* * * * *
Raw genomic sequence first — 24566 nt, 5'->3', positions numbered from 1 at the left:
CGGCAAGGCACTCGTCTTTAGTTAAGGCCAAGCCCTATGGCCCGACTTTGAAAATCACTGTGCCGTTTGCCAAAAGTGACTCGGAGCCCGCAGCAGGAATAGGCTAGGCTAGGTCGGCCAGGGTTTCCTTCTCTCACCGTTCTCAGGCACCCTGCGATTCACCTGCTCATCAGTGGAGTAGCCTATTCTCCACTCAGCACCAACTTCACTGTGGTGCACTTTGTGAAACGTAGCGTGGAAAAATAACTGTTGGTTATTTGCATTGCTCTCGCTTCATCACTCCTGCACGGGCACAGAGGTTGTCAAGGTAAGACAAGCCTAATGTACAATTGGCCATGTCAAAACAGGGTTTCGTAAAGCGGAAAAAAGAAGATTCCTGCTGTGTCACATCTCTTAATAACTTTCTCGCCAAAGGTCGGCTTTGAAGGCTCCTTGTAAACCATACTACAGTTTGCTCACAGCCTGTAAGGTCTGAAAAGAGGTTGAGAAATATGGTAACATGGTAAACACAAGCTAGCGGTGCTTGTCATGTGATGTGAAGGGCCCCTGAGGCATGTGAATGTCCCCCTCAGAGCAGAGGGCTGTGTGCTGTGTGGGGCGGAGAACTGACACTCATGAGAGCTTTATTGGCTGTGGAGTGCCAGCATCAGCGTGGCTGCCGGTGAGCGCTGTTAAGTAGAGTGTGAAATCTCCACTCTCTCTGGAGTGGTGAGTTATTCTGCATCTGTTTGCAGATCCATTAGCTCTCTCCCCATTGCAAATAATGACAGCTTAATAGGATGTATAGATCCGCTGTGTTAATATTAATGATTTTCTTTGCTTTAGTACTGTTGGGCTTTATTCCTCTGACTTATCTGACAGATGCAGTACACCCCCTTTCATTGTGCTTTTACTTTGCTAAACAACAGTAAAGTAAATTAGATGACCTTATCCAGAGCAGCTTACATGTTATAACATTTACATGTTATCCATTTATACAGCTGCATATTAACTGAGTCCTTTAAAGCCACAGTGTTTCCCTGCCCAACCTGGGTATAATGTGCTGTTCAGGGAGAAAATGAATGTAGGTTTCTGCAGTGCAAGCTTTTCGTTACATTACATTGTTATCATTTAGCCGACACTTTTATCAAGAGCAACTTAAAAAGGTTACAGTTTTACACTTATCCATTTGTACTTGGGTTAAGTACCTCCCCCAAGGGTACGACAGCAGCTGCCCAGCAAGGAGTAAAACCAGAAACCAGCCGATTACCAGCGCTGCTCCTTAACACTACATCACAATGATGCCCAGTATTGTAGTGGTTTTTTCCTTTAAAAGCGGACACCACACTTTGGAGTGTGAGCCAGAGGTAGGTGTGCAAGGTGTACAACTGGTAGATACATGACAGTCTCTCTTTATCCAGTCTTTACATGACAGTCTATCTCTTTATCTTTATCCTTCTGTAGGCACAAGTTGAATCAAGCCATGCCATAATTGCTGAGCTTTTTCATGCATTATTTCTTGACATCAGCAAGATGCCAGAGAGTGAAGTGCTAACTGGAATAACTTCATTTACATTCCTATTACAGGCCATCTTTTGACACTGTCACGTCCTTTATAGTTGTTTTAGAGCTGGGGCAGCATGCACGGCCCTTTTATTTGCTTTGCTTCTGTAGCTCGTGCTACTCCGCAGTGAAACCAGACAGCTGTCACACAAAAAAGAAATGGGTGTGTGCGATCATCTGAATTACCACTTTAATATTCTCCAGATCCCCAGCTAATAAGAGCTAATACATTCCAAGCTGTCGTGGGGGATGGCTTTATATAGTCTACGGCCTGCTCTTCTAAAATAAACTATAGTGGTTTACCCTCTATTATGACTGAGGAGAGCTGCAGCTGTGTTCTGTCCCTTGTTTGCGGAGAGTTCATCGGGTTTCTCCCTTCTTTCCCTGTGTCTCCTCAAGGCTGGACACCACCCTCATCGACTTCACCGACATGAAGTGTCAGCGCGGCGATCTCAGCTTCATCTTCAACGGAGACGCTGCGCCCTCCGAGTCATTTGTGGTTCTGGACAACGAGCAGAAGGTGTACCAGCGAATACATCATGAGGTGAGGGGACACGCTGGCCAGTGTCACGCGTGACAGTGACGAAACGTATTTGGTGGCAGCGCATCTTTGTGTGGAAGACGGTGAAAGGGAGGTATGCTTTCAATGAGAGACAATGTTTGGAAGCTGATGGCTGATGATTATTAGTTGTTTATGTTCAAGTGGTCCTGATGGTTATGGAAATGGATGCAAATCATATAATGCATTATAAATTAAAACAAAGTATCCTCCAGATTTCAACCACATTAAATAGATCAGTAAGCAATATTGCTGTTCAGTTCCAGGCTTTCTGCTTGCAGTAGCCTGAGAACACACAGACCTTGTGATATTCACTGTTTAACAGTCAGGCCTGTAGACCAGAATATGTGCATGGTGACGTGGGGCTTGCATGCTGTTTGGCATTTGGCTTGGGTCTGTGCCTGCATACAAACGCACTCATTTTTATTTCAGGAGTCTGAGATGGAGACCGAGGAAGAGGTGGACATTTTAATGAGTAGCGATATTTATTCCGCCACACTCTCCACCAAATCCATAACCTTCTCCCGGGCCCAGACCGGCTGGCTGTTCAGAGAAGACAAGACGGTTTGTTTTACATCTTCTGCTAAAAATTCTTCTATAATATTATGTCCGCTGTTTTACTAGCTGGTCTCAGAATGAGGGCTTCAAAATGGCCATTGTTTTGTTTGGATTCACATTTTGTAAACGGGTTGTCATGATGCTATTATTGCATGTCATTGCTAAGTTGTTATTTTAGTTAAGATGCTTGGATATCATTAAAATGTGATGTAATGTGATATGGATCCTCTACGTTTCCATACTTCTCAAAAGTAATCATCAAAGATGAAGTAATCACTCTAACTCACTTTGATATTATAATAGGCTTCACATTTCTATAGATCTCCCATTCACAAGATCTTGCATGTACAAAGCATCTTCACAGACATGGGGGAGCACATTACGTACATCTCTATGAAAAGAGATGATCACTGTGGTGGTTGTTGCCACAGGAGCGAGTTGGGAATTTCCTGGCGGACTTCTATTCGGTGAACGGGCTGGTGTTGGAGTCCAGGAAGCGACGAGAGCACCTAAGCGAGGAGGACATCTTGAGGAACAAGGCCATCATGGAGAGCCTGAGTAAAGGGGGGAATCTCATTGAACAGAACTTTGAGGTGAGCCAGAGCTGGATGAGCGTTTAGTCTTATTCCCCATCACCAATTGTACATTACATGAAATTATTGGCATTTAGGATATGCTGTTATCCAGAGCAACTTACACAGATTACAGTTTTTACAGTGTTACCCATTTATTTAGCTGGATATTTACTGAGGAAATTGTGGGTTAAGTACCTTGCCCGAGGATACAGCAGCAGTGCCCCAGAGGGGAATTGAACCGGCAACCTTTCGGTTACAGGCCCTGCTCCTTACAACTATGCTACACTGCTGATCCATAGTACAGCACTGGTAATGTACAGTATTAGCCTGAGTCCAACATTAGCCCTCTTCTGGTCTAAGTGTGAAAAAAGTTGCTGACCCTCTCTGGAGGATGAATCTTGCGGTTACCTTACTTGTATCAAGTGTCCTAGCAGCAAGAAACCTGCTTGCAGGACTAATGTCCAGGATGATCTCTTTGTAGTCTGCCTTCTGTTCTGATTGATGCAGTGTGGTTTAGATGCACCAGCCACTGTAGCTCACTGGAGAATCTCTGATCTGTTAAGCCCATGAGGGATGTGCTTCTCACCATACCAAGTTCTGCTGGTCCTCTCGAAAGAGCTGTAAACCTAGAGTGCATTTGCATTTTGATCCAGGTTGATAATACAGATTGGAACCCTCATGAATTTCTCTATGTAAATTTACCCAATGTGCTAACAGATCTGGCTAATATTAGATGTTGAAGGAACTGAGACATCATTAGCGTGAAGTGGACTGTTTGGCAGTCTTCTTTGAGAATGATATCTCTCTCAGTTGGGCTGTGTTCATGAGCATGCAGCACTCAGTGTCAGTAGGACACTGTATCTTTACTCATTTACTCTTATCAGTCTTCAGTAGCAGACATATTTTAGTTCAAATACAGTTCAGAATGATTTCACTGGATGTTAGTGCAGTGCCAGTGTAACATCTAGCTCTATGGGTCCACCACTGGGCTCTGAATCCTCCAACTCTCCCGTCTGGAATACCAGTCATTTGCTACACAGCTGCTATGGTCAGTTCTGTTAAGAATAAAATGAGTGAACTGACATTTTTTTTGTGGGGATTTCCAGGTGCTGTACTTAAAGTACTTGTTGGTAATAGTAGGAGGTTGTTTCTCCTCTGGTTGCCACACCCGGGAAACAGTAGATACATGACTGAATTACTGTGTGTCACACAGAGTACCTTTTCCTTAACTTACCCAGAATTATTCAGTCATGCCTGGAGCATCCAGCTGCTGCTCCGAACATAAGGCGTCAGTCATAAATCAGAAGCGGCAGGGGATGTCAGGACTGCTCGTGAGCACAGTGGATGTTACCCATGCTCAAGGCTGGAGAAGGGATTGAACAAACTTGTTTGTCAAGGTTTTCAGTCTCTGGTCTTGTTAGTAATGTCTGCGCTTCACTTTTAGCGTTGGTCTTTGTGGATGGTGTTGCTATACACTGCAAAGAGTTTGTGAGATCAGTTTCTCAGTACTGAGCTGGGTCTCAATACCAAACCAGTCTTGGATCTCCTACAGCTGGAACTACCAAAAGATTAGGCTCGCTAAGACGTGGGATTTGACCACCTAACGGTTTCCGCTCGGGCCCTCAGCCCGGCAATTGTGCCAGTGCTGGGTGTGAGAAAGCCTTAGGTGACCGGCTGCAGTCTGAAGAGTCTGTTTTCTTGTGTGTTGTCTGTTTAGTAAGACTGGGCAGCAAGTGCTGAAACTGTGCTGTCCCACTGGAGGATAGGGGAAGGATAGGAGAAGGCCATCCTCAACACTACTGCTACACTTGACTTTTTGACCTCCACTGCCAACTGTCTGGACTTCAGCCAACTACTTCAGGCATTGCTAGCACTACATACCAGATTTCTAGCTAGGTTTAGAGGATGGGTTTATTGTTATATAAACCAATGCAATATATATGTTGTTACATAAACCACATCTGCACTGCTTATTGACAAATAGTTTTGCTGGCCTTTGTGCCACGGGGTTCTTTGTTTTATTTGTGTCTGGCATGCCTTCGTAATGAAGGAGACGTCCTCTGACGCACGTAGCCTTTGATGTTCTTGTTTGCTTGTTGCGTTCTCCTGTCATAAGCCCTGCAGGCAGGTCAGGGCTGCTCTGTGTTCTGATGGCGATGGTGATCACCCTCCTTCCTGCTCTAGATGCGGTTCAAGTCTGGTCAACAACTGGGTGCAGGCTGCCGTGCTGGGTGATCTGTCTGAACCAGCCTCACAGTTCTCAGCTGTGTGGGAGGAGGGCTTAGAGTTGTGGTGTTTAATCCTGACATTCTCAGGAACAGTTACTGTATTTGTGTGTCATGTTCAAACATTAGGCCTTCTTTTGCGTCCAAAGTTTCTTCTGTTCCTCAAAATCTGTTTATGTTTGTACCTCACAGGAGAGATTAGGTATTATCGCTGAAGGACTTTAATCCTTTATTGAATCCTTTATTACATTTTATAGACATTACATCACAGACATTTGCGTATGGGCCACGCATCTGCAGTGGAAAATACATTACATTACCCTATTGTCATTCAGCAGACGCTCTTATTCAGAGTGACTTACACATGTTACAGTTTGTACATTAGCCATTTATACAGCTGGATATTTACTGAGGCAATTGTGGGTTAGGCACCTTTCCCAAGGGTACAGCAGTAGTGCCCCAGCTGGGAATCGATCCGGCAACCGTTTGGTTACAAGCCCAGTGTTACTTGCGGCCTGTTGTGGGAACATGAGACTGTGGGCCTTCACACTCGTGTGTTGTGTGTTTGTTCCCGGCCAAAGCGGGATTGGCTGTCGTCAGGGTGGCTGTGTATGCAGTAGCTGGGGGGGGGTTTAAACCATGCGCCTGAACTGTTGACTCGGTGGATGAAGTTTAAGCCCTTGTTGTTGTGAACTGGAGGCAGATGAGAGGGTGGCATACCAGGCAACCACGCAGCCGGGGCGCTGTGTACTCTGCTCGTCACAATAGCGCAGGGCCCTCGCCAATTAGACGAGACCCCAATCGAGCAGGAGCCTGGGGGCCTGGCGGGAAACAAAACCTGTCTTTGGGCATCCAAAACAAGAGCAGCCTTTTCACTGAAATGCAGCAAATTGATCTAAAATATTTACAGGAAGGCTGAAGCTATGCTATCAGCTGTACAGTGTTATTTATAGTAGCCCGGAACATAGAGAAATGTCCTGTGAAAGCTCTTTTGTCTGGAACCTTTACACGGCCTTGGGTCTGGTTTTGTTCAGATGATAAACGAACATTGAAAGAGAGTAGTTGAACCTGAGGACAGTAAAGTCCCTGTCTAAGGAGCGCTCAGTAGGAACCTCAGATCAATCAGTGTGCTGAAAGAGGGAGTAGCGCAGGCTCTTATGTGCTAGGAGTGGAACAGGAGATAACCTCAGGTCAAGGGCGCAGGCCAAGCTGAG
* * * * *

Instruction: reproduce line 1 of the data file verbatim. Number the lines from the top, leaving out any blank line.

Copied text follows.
Raw genomic sequence first — 24566 nt, 5'->3', positions numbered from 1 at the left: